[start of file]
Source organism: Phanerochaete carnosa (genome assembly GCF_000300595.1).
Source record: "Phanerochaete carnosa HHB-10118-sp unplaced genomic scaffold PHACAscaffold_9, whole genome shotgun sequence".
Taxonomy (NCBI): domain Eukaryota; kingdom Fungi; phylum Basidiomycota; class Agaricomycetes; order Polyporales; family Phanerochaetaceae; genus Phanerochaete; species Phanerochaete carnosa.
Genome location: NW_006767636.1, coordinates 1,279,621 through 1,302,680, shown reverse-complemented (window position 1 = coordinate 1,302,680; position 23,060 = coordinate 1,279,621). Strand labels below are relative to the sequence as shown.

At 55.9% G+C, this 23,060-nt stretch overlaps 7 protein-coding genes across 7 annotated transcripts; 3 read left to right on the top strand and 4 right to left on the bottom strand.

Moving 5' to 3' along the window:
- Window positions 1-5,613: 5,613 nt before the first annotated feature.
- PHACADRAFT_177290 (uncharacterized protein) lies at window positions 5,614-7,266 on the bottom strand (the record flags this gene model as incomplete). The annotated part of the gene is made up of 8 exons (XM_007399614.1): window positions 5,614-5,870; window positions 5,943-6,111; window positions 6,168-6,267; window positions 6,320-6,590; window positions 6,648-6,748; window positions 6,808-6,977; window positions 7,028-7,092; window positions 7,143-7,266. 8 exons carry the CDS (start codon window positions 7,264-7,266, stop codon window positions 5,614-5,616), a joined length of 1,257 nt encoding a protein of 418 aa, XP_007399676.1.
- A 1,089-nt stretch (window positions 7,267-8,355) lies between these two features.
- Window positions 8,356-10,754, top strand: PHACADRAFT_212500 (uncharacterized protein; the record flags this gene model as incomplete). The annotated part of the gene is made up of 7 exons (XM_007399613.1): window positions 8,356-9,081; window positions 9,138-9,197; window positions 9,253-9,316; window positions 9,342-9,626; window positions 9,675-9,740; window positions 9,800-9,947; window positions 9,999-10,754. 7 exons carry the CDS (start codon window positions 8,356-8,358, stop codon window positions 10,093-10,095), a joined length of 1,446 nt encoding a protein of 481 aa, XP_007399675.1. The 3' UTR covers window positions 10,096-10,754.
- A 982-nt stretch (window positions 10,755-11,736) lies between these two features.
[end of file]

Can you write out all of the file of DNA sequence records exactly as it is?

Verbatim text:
Source organism: Phanerochaete carnosa (genome assembly GCF_000300595.1).
Source record: "Phanerochaete carnosa HHB-10118-sp unplaced genomic scaffold PHACAscaffold_9, whole genome shotgun sequence".
Taxonomy (NCBI): domain Eukaryota; kingdom Fungi; phylum Basidiomycota; class Agaricomycetes; order Polyporales; family Phanerochaetaceae; genus Phanerochaete; species Phanerochaete carnosa.
Genome location: NW_006767636.1, coordinates 1,279,621 through 1,302,680, shown reverse-complemented (window position 1 = coordinate 1,302,680; position 23,060 = coordinate 1,279,621). Strand labels below are relative to the sequence as shown.

At 55.9% G+C, this 23,060-nt stretch overlaps 7 protein-coding genes across 7 annotated transcripts; 3 read left to right on the top strand and 4 right to left on the bottom strand.

Moving 5' to 3' along the window:
- Window positions 1-5,613: 5,613 nt before the first annotated feature.
- PHACADRAFT_177290 (uncharacterized protein) lies at window positions 5,614-7,266 on the bottom strand (the record flags this gene model as incomplete). The annotated part of the gene is made up of 8 exons (XM_007399614.1): window positions 5,614-5,870; window positions 5,943-6,111; window positions 6,168-6,267; window positions 6,320-6,590; window positions 6,648-6,748; window positions 6,808-6,977; window positions 7,028-7,092; window positions 7,143-7,266. 8 exons carry the CDS (start codon window positions 7,264-7,266, stop codon window positions 5,614-5,616), a joined length of 1,257 nt encoding a protein of 418 aa, XP_007399676.1.
- A 1,089-nt stretch (window positions 7,267-8,355) lies between these two features.
- Window positions 8,356-10,754, top strand: PHACADRAFT_212500 (uncharacterized protein; the record flags this gene model as incomplete). The annotated part of the gene is made up of 7 exons (XM_007399613.1): window positions 8,356-9,081; window positions 9,138-9,197; window positions 9,253-9,316; window positions 9,342-9,626; window positions 9,675-9,740; window positions 9,800-9,947; window positions 9,999-10,754. 7 exons carry the CDS (start codon window positions 8,356-8,358, stop codon window positions 10,093-10,095), a joined length of 1,446 nt encoding a protein of 481 aa, XP_007399675.1. The 3' UTR covers window positions 10,096-10,754.
- A 982-nt stretch (window positions 10,755-11,736) lies between these two features.